By Walter Brasch
Garder54 calls Kevin June "a real scum."
LadyDawg4 calls him a "sleazeball."
Proud2bMom calls him a "liar and a thief."
Kevin June is the reluctant leader for the 37 families of the Riverdale Mobile Home Village in Jersey Shore, Pa., who were evicted from their homes, most of which they owned and paid a monthly lot fee. Some of the residents lived there for more than three decades. Most of the residents are elderly, disabled, or living slightly above the poverty line. Several are employed; all are struggling to survive in a bad economy.
In late February, Aqua--PVR, a joint operation of Aqua America and Penn Virginia Resource Partners, bought the 12-acre trailer park for $550,000. It plans to build a pumping station to withdraw up to three million gallons of water a day from the West Branch of the Susquehanna River, and send that water through a newly-constructed pipeline system to natural gas companies that use fracking. The controversial practice involves forcing as much as 10 million gallons of water, sand, toxic chemicals and potential carcinogens deep into the earth to withdraw natural gas. The Marcellus Shale, primarily in Pennsylvania and parts of four surrounding states, is one of the nation's largest sources for natural gas. Health and environmental pollution problems are widespread near the wells.
Aqua--PVR had originally ordered the residents to leave by May 1, but then extended it a month. It dangled a $2,500 relocation incentive in its eviction. However, the cost to move each trailer is between $6,000 and $11,000 plus any sheds and ramps.
Most regional trailer parks are either at capacity or won't accept the older trailers. Getting an apartment is also difficult. Because of the natural gas boom, with thousands of out-of-state workers moving into the area, there are few vacancies, and rents have doubled and tripled. Senior citizen housing isn't a viable option--waiting lists are as long as a year or two in most areas.
Some have been forced to sell or throw out many of their possessions and move into studio apartments or rooms with relatives. Seven families remain at the trailer park.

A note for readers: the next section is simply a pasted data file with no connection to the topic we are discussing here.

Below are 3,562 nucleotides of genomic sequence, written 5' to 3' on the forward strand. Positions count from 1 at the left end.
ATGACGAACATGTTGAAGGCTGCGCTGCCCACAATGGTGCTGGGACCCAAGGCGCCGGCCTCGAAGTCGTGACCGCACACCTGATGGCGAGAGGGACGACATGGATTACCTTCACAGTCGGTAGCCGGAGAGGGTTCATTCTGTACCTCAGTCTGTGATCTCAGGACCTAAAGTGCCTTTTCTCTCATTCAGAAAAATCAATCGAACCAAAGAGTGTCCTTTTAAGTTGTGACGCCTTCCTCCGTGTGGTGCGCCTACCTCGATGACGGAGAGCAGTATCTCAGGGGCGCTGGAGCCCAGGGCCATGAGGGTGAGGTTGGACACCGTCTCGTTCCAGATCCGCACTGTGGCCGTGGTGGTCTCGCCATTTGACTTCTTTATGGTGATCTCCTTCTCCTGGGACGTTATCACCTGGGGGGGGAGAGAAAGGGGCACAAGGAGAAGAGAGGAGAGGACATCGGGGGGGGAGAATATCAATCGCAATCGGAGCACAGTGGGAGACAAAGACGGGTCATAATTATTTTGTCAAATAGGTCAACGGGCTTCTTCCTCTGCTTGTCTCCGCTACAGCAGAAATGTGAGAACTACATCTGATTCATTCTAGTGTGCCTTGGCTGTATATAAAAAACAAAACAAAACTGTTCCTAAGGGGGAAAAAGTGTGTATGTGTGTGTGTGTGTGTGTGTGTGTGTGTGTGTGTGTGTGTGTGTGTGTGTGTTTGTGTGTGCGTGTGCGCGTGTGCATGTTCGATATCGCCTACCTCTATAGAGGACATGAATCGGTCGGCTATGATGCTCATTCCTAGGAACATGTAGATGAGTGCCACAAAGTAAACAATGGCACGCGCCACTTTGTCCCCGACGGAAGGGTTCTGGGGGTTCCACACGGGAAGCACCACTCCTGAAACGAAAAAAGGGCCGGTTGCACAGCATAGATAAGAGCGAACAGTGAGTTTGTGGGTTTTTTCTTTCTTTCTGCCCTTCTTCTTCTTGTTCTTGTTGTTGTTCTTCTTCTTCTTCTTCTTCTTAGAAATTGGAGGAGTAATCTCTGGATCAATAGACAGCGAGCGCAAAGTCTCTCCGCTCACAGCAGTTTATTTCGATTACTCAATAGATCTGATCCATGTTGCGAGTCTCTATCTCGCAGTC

But the harpies who have written several hundred posts that appear on the online site of the Williamsport Sun-Gazette have been relentless in their condemnation of the residents. Hiding behind anonymous screen names, the writers, who sound like drunks in a bar fight or callers to an afternoon talk show, could be among the thousands of gas company employees who have moved into the area. They could be those who have leased part of their land to the oil companies. They could also be the business owners who have profited because of selling products to the workers. But almost all of them condemn the residents.
Linhk48, who posted several dozen times, believes "the new owner's only obligation is to give you notice to vacate. He is under absolutely no obligation to subsidize your move, allow you to live rent free until you move, or hire professionals to help you with relocation. Anything he does is a generosity and SHOULD be appreciated!" Linhk48, like many, called them "rabble-rousers/troublemakers/trespassers." Czkb217 thought the police or National Guard could move in, and advised the residents, "SO just pack your stuff and MOVE, you are now breaking the law."
It's doubtful any of the commentators know Pennsylvania state law, but there are legal processes that must be met to evict persons from their homes. One of the issues lawyers for Riverdale will be pursuing is whether those mandated processes were met.